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Mob indexing? Folk categorization? Social tagging?

For folks interested in free tagging systems such as those seen on and Flickr, Adam Mathes’ essay, “Folksonomies – Cooperative Classification and Communication Through Shared Metadata” is required reading. It’s probably the single most thoughtful discussion of the issues at hand.

Among other things, Adam takes me to task for using “ethnoclassification,” because classification schemes require applying single, or mutually exclusive, classifications to an item. Citing Elin Jacobs’ “Classification and categorization: a difference that makes a difference” essay, he argues that what we’re seeing is categorization.

However, considering its presence in the title of his essay, Adam seems perfectly happy with the term “folksonomy” which, if anything, is even more wronger than classification. In Jacob’s article, taxonomy (from which “folksonomy” is coined) “is carried out within the arbitrary framework established by a set of universal principles,” and is listed as a subset of classification.

Yes, it annoys me that “folksonomy” is becoming accepted because, 1) it’s inaccurate and 2) it’s ugly. I’ll cop to “ethnoclassification” being insufficient. But where does that leave us? Other terms I’ve seen, like “distributed classification” are clunky and inaccurate, too.

Elin Jacobs’ essay suggests some possibilities. (I can’t recommend you read the essay — clarity and brevity is not the good professor’s strong suit. But if you want a crash course on this stuff, it’s a pretty complete work.) Jacobs discusses postcoordinate indexing, defined elsewhere as “A method of indexing materials that creates separate entries for each concept in an item, allowing the item to be retrieved using any combination of those concepts in any order.” This is exactly what we’re doing with free tagging.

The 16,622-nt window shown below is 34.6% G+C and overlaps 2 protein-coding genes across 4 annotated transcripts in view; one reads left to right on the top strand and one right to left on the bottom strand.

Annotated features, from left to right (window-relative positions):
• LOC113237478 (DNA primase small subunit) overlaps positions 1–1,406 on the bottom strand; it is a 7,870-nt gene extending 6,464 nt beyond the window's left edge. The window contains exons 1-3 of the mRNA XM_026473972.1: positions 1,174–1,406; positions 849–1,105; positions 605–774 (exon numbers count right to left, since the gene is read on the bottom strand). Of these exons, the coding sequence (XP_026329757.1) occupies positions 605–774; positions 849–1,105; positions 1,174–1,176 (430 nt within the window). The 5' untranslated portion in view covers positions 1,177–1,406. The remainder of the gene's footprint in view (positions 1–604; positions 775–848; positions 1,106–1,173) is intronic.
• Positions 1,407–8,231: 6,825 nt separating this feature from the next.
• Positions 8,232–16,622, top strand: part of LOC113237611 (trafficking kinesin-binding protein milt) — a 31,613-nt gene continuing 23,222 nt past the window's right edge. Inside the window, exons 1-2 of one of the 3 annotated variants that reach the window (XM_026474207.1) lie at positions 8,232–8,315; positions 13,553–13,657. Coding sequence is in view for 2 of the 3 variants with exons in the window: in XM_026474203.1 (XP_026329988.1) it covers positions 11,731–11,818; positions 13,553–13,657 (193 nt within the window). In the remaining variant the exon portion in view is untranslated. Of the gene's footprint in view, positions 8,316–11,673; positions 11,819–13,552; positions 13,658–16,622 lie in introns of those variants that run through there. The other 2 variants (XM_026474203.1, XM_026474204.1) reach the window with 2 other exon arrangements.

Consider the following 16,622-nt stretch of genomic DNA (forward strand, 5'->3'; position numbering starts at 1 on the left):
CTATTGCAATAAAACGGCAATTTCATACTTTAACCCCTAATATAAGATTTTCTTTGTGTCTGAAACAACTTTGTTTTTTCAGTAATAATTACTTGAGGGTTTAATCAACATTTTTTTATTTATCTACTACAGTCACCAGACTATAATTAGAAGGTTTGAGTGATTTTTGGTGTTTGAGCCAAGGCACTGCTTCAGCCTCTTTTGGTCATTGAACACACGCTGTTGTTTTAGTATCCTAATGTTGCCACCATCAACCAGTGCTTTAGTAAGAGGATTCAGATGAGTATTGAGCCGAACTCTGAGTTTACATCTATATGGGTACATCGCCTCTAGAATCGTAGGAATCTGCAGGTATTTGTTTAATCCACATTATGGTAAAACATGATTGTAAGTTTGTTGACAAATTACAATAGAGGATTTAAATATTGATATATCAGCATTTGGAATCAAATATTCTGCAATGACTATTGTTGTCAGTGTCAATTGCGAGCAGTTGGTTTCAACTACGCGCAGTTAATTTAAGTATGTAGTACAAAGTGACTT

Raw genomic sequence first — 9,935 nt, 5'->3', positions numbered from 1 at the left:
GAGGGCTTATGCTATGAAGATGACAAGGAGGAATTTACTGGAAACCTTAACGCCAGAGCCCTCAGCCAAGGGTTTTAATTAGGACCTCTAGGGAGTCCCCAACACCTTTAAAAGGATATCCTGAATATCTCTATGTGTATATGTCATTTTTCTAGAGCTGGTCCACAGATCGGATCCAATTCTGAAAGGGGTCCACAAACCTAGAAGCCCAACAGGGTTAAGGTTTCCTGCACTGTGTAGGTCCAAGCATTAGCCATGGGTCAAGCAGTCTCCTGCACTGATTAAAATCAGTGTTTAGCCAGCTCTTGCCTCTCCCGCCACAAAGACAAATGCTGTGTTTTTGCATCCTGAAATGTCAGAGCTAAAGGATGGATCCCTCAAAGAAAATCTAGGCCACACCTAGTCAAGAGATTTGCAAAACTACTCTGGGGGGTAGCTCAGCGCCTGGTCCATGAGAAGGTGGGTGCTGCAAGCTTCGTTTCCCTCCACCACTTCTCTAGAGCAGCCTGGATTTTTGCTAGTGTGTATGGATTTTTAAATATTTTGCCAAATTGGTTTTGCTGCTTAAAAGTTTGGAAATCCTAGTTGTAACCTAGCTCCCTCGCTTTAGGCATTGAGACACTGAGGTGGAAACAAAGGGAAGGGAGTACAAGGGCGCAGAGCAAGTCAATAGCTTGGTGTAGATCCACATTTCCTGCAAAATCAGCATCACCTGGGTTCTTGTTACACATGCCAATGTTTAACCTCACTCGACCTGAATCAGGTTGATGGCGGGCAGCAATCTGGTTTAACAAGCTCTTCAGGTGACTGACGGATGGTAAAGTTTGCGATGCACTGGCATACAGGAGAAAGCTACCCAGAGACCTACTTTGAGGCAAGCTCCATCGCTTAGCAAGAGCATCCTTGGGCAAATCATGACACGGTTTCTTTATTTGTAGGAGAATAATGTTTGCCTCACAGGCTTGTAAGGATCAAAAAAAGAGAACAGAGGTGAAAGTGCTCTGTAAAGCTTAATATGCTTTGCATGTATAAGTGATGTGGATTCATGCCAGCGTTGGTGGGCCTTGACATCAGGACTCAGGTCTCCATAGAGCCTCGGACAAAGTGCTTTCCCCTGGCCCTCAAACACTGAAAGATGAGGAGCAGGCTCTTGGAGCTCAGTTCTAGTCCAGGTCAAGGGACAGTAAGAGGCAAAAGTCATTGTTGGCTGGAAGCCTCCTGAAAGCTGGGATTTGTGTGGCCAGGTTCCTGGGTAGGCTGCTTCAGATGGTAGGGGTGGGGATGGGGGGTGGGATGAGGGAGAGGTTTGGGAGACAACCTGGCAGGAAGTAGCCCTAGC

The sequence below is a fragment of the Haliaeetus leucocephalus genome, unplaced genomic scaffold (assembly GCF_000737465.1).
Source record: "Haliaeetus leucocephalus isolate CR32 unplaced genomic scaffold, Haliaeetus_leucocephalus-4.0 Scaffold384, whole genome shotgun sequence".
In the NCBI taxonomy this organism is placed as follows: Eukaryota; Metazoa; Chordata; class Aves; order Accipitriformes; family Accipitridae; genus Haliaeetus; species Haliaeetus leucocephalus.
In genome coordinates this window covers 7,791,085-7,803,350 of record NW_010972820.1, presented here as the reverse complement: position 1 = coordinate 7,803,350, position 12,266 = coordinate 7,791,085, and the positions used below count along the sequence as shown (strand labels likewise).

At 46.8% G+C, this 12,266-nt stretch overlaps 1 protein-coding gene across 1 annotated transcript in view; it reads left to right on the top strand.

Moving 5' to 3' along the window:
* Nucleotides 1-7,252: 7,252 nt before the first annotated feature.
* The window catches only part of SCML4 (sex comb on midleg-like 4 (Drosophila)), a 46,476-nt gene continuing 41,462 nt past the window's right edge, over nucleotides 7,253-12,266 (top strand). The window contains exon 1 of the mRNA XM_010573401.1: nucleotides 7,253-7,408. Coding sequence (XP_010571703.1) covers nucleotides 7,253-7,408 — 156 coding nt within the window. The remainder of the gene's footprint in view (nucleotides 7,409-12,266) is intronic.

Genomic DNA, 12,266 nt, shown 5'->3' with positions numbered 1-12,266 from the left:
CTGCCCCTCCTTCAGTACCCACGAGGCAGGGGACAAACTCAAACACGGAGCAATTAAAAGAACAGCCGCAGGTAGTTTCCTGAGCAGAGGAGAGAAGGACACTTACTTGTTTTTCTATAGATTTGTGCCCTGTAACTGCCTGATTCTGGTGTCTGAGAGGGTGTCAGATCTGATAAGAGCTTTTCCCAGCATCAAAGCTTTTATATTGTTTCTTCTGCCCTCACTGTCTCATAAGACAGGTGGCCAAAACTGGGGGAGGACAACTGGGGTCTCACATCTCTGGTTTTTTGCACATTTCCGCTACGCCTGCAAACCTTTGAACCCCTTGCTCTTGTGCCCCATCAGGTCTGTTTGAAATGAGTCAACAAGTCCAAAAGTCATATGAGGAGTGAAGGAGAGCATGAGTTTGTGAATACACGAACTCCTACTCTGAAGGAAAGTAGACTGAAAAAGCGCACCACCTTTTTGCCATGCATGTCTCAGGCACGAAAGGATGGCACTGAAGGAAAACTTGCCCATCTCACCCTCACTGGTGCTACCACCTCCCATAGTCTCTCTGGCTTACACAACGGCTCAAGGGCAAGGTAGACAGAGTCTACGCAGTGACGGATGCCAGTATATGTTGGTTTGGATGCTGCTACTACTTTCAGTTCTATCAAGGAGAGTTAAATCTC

Which lead to the title of this post. I somehow want to combine a synonym for “multiple of people”, such as “folk”, “mob,” or “social” with some accurate description of the activity, “indexing,” “categorization”, “tagging.”

(Though I recognize, sadly, that “folksonomy” will likely stick.)


  1. Peter, I think you are a little off on your guesses this time. Folksonomy is not a perfect term, but you have the etymology dead wrong. Must be travel or holiday mindset or something as most anthropologist are great etymologist, which is why I enjoy their company.

    Taxonomy is the broken into the “taxis” and “nomia” or “nomos” (depending on definition used) from Greek. Taxis is the arrangement or classification part of the term. Nomia is the method and nomos is management. I think you got the terms flipped when translating, which is understandable.

    Hence, if you use the neologism folksonomy you have a regular people(s) method or management. This is what the word was intended to mean and what is etymologically correct.

    Additionally, the practice of free tagging, also was including Google’s Gmail, which is not a social practice but a private personal practice. Therefore, mob nor social would be accurate. This does make folksonomy slightly off, unless we are talking about the practice of regular folks in their approaches to categorizing or managing their tags.

  2. Whoops! I linked to the essay now. That was an oversight.

    With respect to “folksonomy” — I don’t give a fiddle for etymology. I care about definitions and use… and “taxonomy”, which folksonomy is meant to evoke, is specific to classifications.

    I didn’t flip any terms — I could care less about the etymology.

    And, even so, according to your etymology, “folksonomy” means “folk management” or “folk method,” which is meaningless — management of what?

    Your right to distinguish free tagging… But what the article was about, and what is of broader interest (I think) is the social metadata — whatever we call it.

  3. There’s an easy and practical 1-letter solution: “tagonomy” or “tagsonomy.” The coinage both evokes its formal and hierarchical cousin “taxonomy” while contrasting it with a more social practice — collaborative tagging.